Twelve million passengers are expected to fly through Abu Dhabi International Airport this year, 11 per cent more than last year, according to the chief executive of Abu Dhabi Airports Company, (Adac).
Busy times ahead at Abu Dhabi airport
Abu Dhabi International Airport expects to post growth of about 11 per cent in passenger numbers this year as Etihad Airways expands new routes and the airport attracts more global airlines, said the head of Abu Dhabi Airports Company (Adac).
More than one million passengers have flown through Abu Dhabi in each of the past four consecutive months, a record for the airport.
"I anticipate we will hit 12 million or a little above it this year," said James Bennett, the chief executive of Adac. "Next year we will probably be crossing 13 million."
Etihad has added seven new destinations to its network this year as it increases the number of passengers it carries from more than 7 million last year.
In addition, several new airlines have launched services to the capital, the latest of which is Arik Air, Nigeria's largest international carrier. More international carriers will connect with Abu Dhabi next year.
"With double-digit growth in passenger numbers every year … you can see the need for additional airport capacity," said Mr Bennett. "Our facilities … will not be able to accommodate that in the long term, so we need additional capacity."
Earlier this month, Adac announced work on the long-delayed Midfield Terminal building would go ahead from the second quarter of next year. Part of a Dh25 billion (US$6.80bn) to Dh27bn redevelopment and expansion plan, the 700,000 square metre terminal building is planned to be capable of handling between 27 million and 30 million passengers a year when it opens in 2017.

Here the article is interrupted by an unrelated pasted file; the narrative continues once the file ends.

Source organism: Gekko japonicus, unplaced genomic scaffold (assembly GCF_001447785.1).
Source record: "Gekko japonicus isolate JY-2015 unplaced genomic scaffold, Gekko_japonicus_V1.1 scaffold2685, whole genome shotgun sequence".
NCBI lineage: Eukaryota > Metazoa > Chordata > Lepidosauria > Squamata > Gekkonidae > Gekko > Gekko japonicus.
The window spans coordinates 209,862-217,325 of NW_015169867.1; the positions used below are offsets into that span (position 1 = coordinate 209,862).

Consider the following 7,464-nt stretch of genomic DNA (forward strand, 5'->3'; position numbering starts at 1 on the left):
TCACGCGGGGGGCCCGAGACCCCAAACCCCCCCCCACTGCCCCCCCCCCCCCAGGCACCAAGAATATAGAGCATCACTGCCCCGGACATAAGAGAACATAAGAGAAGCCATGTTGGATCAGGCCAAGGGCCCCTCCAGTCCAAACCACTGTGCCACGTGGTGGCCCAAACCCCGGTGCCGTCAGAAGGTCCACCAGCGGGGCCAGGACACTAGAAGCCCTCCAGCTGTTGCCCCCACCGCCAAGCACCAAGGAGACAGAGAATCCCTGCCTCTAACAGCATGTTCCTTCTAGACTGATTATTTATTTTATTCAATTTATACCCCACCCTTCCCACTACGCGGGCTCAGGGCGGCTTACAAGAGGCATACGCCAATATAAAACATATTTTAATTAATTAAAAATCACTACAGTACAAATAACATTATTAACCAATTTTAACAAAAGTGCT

The go-ahead for the project comes despite the twin challenges posed by competition from other regional airports pushing ahead with ambitious expansion plans and a gloomier global economy.
Bahrain, Muscat and Doha are all raising airport capacity. Dubai International Airport's annual capacity is being raised from 60 million passengers to 90 million by 2018, with a new facility, Al Maktoum International Airport, serving the emirate's aviation needs beyond that.
"Aviation in this region is experiencing very strong growth and we anticipate that will continue," said Mr Bennett. "There will always be competition but there's also a lot of need in this region and we think there are opportunities for what we are doing here, what's going on in Dubai and Doha and elsewhere."
By tapping growing demand for air travel from India and the Asia Pacific, Abu Dhabi hopes to avoid any negative impact from the cooling economies of Europe and North America.
"Economic cycles come and go but we are building for the future," Mr Bennett said.
"This project has been very thoroughly reviewed by ourselves and the government of Abu Dhabi and there's been a lot of focus on that."